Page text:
depending if you are a competitive, recreation or novice paddler, or if
you are racing 250m sprint, standard 500m, 1000m, or 2000m Guts &
Glory races..  So it's neither a pure sprint or a marathon event.

During the first 6-8 seconds you use the ATP-CP energy (immediate/stored energy) systems in your muscles. 
So I will usually eat more protein the night before such as a steak or fish dinner. 

Next you use the short-term glycolytic energy system which usually lasts for 90 seconds to 2 minutes.
lots of good carbohydrates, this will give you the energy for the
glycolytic and aeorobic energy systems.  This means lot of good fruits,
vegetables, pastas, rice, etc.

But this energy system also gives
you the lactic acid burn – so train for increased lactic acid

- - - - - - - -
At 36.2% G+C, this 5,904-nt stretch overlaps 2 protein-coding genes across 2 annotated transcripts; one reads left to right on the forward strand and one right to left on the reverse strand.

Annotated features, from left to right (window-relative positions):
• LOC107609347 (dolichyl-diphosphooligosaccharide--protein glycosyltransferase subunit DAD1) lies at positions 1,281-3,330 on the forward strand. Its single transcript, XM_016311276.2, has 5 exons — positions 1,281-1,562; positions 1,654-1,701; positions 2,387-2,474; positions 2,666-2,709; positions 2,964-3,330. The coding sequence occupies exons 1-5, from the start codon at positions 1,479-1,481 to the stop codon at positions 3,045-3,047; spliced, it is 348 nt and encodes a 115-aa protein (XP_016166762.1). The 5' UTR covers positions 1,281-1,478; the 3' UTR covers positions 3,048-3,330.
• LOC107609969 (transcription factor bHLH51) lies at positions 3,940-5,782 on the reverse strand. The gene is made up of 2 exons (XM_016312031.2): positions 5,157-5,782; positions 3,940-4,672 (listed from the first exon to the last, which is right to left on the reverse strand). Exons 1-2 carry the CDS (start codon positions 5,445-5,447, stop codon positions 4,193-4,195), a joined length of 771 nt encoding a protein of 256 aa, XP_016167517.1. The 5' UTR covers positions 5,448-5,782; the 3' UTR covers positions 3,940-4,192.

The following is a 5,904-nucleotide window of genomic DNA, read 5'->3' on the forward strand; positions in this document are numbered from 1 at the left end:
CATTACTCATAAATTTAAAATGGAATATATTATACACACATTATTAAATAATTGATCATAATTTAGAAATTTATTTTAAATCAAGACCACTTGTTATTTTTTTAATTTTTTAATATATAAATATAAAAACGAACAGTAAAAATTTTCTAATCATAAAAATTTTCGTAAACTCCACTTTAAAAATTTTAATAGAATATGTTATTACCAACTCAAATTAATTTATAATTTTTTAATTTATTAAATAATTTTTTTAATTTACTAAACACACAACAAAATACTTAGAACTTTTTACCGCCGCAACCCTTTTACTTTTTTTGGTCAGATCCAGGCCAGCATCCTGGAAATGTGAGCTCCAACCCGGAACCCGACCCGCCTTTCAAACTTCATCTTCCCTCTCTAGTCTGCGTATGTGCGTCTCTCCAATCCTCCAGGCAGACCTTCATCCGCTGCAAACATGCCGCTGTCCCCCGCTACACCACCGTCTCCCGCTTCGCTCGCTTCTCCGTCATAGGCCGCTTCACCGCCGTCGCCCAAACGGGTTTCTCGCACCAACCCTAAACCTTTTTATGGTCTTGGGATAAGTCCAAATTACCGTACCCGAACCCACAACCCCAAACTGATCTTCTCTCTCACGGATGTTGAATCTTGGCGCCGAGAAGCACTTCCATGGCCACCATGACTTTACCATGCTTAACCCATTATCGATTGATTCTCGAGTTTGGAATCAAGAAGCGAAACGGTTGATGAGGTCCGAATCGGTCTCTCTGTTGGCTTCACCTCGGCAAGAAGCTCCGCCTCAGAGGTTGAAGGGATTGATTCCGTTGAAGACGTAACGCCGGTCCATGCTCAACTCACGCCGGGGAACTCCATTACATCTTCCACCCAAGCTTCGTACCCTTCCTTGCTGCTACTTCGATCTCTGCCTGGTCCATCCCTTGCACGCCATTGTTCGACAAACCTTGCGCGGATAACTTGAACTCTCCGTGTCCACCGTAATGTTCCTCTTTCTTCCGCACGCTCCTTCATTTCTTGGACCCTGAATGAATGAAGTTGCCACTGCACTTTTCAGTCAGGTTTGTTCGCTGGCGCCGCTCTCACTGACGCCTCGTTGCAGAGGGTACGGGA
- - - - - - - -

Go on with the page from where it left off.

tolerance.  This means lots of short drills for 30 seconds, such as
interval training.  20 seconds paddle, 30-60 second rest, repeat.

you start using the long term aeorobic system – 60-90 seconds into your
activity –  which is why marathon bike racers do carb-loading by eating
huge pasta dinners before the Tour de France, because they want more
carbohydrate energy to burn in their bodies.  So again, eat lots of
carbohydrates such as fruits, vegetables, pastas, rice.  Ideal for any
paddler going into Guts & Glory.

RACE DAY: avoid
eating greasy fatty foods.  This will sit in your system for  4-6
hours.  Avoid being the paddler who orders a hamburger, then has to
scarf it down because the order came late, and their team has just been
called to marshall.   Confused

rice and vegetable dishes are ideal lunches for afternoon practices,
they are easily digested and you will have lots of energy to burn.